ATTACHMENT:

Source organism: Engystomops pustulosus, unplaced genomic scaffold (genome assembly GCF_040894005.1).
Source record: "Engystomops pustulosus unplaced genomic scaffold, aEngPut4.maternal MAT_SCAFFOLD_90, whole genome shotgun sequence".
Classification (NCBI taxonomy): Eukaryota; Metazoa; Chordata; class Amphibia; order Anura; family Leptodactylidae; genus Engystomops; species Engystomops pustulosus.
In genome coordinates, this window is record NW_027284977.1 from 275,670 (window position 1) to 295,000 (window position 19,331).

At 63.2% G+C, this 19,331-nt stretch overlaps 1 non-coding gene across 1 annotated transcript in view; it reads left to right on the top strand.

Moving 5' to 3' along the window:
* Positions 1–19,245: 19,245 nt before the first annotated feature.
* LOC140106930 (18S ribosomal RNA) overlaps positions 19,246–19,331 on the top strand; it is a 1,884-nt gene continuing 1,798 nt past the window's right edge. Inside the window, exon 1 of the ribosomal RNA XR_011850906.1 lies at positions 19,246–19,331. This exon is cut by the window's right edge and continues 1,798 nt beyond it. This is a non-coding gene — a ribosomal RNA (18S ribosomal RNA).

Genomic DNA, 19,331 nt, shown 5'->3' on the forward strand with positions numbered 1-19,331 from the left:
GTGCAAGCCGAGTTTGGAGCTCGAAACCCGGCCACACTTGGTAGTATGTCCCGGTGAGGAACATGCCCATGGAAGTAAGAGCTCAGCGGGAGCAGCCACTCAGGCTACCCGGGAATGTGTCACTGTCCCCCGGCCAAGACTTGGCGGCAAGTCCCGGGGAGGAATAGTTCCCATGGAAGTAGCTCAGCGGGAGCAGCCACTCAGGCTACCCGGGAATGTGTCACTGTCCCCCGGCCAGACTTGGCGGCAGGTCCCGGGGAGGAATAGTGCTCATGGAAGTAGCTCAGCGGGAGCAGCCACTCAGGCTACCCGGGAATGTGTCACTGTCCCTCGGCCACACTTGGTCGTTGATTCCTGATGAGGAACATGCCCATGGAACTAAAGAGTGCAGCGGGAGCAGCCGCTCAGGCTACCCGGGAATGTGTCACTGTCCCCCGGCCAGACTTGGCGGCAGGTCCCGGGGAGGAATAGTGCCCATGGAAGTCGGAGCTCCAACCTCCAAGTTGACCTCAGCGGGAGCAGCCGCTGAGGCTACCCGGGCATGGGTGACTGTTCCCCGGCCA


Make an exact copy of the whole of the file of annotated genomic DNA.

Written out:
Source organism: Engystomops pustulosus, unplaced genomic scaffold (genome assembly GCF_040894005.1).
Source record: "Engystomops pustulosus unplaced genomic scaffold, aEngPut4.maternal MAT_SCAFFOLD_90, whole genome shotgun sequence".
Classification (NCBI taxonomy): Eukaryota; Metazoa; Chordata; class Amphibia; order Anura; family Leptodactylidae; genus Engystomops; species Engystomops pustulosus.
In genome coordinates, this window is record NW_027284977.1 from 275,670 (window position 1) to 295,000 (window position 19,331).

At 63.2% G+C, this 19,331-nt stretch overlaps 1 non-coding gene across 1 annotated transcript in view; it reads left to right on the top strand.

Moving 5' to 3' along the window:
* Positions 1–19,245: 19,245 nt before the first annotated feature.
* LOC140106930 (18S ribosomal RNA) overlaps positions 19,246–19,331 on the top strand; it is a 1,884-nt gene continuing 1,798 nt past the window's right edge. Inside the window, exon 1 of the ribosomal RNA XR_011850906.1 lies at positions 19,246–19,331. This exon is cut by the window's right edge and continues 1,798 nt beyond it. This is a non-coding gene — a ribosomal RNA (18S ribosomal RNA).

Genomic DNA, 19,331 nt, shown 5'->3' on the forward strand with positions numbered 1-19,331 from the left:
GTGCAAGCCGAGTTTGGAGCTCGAAACCCGGCCACACTTGGTAGTATGTCCCGGTGAGGAACATGCCCATGGAAGTAAGAGCTCAGCGGGAGCAGCCACTCAGGCTACCCGGGAATGTGTCACTGTCCCCCGGCCAAGACTTGGCGGCAAGTCCCGGGGAGGAATAGTTCCCATGGAAGTAGCTCAGCGGGAGCAGCCACTCAGGCTACCCGGGAATGTGTCACTGTCCCCCGGCCAGACTTGGCGGCAGGTCCCGGGGAGGAATAGTGCTCATGGAAGTAGCTCAGCGGGAGCAGCCACTCAGGCTACCCGGGAATGTGTCACTGTCCCTCGGCCACACTTGGTCGTTGATTCCTGATGAGGAACATGCCCATGGAACTAAAGAGTGCAGCGGGAGCAGCCGCTCAGGCTACCCGGGAATGTGTCACTGTCCCCCGGCCAGACTTGGCGGCAGGTCCCGGGGAGGAATAGTGCCCATGGAAGTCGGAGCTCCAACCTCCAAGTTGACCTCAGCGGGAGCAGCCGCTGAGGCTACCCGGGCATGGGTGACTGTTCCCCGGCCA